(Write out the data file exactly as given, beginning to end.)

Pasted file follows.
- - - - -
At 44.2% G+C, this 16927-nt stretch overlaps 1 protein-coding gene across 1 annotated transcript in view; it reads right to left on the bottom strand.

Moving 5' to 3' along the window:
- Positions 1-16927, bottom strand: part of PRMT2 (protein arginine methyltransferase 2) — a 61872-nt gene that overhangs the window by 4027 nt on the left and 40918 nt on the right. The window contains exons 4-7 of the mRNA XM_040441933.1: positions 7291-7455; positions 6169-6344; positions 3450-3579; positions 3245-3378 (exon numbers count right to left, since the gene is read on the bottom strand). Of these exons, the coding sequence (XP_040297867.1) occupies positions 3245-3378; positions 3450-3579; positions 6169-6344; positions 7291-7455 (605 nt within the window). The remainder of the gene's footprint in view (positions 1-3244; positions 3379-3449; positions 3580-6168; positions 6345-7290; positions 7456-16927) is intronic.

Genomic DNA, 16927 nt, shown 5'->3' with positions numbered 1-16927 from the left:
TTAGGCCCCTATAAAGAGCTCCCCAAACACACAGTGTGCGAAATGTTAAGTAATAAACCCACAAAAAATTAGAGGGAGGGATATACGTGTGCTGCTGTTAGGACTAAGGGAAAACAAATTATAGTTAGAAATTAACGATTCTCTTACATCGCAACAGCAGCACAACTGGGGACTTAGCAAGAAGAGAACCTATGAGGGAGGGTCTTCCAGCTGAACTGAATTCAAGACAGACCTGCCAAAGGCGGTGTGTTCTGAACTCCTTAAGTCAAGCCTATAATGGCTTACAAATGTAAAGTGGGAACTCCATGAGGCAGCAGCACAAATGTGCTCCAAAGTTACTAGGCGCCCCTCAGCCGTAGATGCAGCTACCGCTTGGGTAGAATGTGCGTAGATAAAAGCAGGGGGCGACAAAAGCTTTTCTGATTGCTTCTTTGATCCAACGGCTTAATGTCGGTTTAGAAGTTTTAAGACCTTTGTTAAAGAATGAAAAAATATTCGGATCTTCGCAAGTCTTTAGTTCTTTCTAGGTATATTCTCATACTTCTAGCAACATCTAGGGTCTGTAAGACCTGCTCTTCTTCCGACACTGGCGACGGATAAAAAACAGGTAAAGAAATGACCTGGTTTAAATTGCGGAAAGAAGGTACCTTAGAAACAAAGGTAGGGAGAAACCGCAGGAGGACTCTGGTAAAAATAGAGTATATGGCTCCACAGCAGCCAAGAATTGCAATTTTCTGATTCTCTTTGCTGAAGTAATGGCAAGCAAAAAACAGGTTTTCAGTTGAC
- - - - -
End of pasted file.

At 44.2% G+C, this 16927-nt stretch overlaps 1 protein-coding gene across 1 annotated transcript in view; it reads right to left on the bottom strand.

Moving 5' to 3' along the window:
- Positions 1-16927, bottom strand: part of PRMT2 (protein arginine methyltransferase 2) — a 61872-nt gene that overhangs the window by 4027 nt on the left and 40918 nt on the right. The window contains exons 4-7 of the mRNA XM_040441933.1: positions 7291-7455; positions 6169-6344; positions 3450-3579; positions 3245-3378 (exon numbers count right to left, since the gene is read on the bottom strand). Of these exons, the coding sequence (XP_040297867.1) occupies positions 3245-3378; positions 3450-3579; positions 6169-6344; positions 7291-7455 (605 nt within the window). The remainder of the gene's footprint in view (positions 1-3244; positions 3379-3449; positions 3580-6168; positions 6345-7290; positions 7456-16927) is intronic.

Genomic DNA, 16927 nt, shown 5'->3' with positions numbered 1-16927 from the left:
TTAGGCCCCTATAAAGAGCTCCCCAAACACACAGTGTGCGAAATGTTAAGTAATAAACCCACAAAAAATTAGAGGGAGGGATATACGTGTGCTGCTGTTAGGACTAAGGGAAAACAAATTATAGTTAGAAATTAACGATTCTCTTACATCGCAACAGCAGCACAACTGGGGACTTAGCAAGAAGAGAACCTATGAGGGAGGGTCTTCCAGCTGAACTGAATTCAAGACAGACCTGCCAAAGGCGGTGTGTTCTGAACTCCTTAAGTCAAGCCTATAATGGCTTACAAATGTAAAGTGGGAACTCCATGAGGCAGCAGCACAAATGTGCTCCAAAGTTACTAGGCGCCCCTCAGCCGTAGATGCAGCTACCGCTTGGGTAGAATGTGCGTAGATAAAAGCAGGGGGCGACAAAAGCTTTTCTGATTGCTTCTTTGATCCAACGGCTTAATGTCGGTTTAGAAGTTTTAAGACCTTTGTTAAAGAATGAAAAAATATTCGGATCTTCGCAAGTCTTTAGTTCTTTCTAGGTATATTCTCATACTTCTAGCAACATCTAGGGTCTGTAAGACCTGCTCTTCTTCCGACACTGGCGACGGATAAAAAACAGGTAAAGAAATGACCTGGTTTAAATTGCGGAAAGAAGGTACCTTAGAAACAAAGGTAGGGAGAAACCGCAGGAGGACTCTGGTAAAAATAGAGTATATGGCTCCACAGCAGCCAAGAATTGCAATTTTCTGATTCTCTTTGCTGAAGTAATGGCAAGCAAAAAACAGGTTTTCAGTTGAC